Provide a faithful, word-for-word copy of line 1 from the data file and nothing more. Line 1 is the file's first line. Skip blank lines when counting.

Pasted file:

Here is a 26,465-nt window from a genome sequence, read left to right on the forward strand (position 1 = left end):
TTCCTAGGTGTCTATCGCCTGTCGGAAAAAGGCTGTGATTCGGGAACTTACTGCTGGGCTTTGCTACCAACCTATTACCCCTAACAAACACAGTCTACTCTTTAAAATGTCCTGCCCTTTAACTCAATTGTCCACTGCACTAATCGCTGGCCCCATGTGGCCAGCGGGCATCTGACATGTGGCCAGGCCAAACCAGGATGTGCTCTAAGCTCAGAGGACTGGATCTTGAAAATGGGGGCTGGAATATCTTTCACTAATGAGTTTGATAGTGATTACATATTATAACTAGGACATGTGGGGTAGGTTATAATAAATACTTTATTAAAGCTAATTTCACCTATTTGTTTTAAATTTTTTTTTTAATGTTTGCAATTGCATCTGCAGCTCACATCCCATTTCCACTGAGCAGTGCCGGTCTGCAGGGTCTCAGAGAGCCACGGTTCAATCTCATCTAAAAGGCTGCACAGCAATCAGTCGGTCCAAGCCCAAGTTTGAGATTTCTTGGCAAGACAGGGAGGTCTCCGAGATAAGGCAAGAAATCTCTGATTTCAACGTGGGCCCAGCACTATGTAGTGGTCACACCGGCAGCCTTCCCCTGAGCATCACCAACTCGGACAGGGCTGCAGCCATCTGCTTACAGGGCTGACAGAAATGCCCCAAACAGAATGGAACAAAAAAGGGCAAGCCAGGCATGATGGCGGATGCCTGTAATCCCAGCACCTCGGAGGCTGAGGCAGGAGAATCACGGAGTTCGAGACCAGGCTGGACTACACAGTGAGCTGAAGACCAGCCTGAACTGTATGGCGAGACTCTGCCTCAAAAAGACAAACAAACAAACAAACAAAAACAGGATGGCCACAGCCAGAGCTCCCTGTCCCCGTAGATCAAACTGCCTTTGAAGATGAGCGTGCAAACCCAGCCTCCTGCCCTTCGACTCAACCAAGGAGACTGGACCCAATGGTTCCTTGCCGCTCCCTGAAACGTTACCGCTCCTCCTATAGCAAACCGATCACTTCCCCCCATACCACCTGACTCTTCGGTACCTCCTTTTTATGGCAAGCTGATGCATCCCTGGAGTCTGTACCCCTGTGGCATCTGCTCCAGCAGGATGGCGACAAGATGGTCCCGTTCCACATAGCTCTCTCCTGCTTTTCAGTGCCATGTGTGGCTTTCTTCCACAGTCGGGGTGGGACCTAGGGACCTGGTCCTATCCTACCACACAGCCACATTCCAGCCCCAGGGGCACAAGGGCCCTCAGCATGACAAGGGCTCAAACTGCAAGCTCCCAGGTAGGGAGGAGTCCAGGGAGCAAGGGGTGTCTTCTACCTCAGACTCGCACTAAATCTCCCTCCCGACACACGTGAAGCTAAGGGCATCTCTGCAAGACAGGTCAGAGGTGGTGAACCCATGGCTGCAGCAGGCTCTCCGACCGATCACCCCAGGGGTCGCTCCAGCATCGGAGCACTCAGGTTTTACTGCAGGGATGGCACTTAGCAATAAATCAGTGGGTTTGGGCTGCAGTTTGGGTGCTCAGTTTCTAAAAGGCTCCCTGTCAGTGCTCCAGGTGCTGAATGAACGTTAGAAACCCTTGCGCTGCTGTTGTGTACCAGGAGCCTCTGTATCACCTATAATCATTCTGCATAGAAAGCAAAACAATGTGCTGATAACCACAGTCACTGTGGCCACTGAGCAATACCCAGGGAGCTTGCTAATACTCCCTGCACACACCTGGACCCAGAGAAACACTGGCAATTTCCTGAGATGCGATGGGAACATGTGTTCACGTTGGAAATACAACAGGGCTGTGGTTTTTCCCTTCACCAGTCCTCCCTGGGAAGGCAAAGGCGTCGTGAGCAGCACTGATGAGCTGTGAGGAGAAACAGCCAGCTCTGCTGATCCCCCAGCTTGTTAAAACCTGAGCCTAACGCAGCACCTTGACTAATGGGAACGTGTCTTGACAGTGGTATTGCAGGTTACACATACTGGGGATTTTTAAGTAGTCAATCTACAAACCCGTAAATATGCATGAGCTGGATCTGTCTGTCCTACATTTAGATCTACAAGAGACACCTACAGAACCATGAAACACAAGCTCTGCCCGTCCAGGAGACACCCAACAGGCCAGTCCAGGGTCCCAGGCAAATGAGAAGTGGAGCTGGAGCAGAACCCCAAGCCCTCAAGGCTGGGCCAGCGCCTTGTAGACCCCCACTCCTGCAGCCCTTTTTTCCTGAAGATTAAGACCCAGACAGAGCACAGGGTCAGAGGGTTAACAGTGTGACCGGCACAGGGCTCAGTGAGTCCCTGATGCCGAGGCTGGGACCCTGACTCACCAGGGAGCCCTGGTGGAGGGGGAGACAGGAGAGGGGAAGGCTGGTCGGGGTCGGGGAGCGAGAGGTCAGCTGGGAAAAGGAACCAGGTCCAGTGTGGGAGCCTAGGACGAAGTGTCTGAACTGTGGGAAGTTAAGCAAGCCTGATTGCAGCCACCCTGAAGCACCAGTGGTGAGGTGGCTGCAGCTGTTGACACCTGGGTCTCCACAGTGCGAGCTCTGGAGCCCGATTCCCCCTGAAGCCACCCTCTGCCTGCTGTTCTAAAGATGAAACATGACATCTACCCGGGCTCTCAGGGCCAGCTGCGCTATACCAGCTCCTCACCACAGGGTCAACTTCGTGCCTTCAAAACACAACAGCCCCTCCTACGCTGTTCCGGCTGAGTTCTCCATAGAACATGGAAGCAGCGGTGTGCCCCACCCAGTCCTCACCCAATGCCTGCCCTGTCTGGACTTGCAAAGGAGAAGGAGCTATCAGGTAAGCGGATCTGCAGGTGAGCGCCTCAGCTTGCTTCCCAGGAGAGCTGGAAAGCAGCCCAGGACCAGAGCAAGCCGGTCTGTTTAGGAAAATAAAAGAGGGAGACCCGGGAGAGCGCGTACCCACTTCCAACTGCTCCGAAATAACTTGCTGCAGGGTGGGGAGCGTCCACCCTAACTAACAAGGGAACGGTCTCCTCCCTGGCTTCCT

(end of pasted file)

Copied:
Here is a 26,465-nt window from a genome sequence, read left to right on the forward strand (position 1 = left end):